North Yorkshire’s senior councillors today agreed to halt the closure process of one of the county’s small rural schools after considering a rescue plan by a community action group.
Following today’s decision at a special executive meeting to discuss the community response to the closure proposals Cllr Patrick Mulligan, executive member for education and skills said: “Consulting on the closure of Clapham Church of England Primary School has touched upon some very significant matters about how children are thriving there and has galvanised governors and the community to put forward a viable action plan – congratulations to all involved.”
The council has agreed to delay a decision on Clapham primary after significant community feedback and new proposals which it’s hoped will offer it a sustainable future were raised.
Evidence relating to increased pupil forecasts associated with new housing opportunities in the village was put before the Executive. Improved financial forecasts relating to that and new leadership options for the school form the community’s new action plan.
Numbers of children attending Clapham primary have fallen in recent years from 42 in 2014/15 to the current 28, and further reductions had been predicted. The fall in numbers, combined with financial pressures and an inability to secure a substantive headteacher, had brought into question the sustainability of the school and had led to a consultation on closure. It was this process which prompted a huge community reaction and what it’s now hoped will become a sustainable plan for its future.
At the meeting at County Hall this morning (April 30) Iain Crossley, Chair, Community Action Group for Clapham C of E Primary School said the community felt listened to: “We have and will continue to raise money for the school. We have and will continue to give of our time and expertise: to provide wraparound care, to share knowledge, skills and advice when problems seem too much. These are not the acts of a wealthy, privileged area; rather they’re what a farming community does. When part of our community goes through a tough patch we come together, we help and, above all, we protect a vital asset.”
Local elected member, Cllr David Ireton also thanked officers and the executive members at the council for listening: “You have given everyone the time and respect to get their point of view over. I am here to support the governors and the action group to keep the school open and I am very pleased they will now have the opportunity to turn the school around.”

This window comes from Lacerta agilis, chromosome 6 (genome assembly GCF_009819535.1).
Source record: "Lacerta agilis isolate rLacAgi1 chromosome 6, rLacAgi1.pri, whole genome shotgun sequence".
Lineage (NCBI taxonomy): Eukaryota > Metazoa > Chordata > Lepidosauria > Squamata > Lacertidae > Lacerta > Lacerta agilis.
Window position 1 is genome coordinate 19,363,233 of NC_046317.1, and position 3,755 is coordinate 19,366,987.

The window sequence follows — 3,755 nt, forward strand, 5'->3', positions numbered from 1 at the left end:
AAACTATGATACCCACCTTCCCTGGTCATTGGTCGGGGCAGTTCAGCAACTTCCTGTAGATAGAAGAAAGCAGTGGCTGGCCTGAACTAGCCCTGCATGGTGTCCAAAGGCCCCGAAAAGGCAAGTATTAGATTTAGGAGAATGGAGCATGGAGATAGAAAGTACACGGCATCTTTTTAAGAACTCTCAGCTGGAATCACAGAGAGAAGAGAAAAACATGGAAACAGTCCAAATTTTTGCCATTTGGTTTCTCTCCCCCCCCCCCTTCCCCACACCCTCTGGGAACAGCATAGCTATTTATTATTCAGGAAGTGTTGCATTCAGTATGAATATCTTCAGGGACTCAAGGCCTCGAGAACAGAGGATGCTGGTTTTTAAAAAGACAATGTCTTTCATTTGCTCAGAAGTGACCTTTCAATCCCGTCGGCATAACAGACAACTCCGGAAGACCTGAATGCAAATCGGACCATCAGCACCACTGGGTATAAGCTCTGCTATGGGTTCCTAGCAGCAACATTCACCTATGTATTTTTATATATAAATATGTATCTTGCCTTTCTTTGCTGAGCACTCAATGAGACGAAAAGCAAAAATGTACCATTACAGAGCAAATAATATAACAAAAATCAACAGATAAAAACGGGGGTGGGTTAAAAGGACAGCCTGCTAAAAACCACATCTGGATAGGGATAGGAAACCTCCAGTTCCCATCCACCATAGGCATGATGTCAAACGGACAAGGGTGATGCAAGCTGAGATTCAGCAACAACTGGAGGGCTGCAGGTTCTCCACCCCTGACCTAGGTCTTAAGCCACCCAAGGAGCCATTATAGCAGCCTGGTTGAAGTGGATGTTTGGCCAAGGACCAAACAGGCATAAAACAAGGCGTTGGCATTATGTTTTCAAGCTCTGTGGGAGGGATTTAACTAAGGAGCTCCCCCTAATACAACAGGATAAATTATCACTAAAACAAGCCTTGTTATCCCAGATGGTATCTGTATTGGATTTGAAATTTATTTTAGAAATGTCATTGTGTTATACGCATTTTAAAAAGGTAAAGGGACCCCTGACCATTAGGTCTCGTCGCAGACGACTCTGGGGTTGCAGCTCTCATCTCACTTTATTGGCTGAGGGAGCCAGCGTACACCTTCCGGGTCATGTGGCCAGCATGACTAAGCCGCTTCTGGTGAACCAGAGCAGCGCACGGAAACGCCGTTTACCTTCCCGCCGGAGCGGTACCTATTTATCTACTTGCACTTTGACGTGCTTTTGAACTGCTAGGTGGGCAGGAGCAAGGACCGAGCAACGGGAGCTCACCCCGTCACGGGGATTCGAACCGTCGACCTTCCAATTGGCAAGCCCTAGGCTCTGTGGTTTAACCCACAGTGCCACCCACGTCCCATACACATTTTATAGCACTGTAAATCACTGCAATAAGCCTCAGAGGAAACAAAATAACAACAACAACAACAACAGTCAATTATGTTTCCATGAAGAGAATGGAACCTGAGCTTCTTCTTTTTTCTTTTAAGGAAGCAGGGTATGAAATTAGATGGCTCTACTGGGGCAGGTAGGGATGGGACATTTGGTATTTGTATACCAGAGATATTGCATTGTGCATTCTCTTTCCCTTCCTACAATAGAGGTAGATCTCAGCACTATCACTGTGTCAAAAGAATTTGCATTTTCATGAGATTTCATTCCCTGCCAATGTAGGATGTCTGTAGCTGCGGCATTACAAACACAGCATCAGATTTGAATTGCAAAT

Following the decision to stop the closure process Stuart Carlton, North Yorkshire’s Corporate Director for the Children and Young People’s Service said: “We have more small rural schools with 50 or fewer pupils than any other county in England and we are committed to supporting them whenever we can – today is further evidence of that.
“This consultation process has delivered new ideas and evidence of increased housing development and initiatives to bring more families into the area that look set to raise pupil numbers across the school. That is critical to attract the Government funds needed to help sustain Clapham’s future. There will be challenges ahead but I really hope this is a turning point for the school which is clearly a very much loved community asset.”
Reverend John Davies, Foundation Governor, on behalf of the Board of Governors at Clapham said: “The Governors found that opening the door to consult on closure created some rare and
- important opportunities, which we have embraced:
- The opportunity to think about the school in new and creative ways;
- The opportunity to involve the community, harnessing their skills, energy, and enthusiastic
- And most of all, the opportunity to develop a vision for the successful future of Clapham
- Primary School.”
The newly formed Clapham School Action Group is run by volunteers who will seek to work alongside the governing body to look at new ways in which the community can support the school.
The Action Group also secured a commitment from the Ingleborough Estate, which is landlord to a large number of houses in Clapham, to provide additional low cost rented housing to families with young children. It has also established the Clapham Education Trust with the aim of making donations so that the school’s cumulative deficit does not increase and would gradually recover.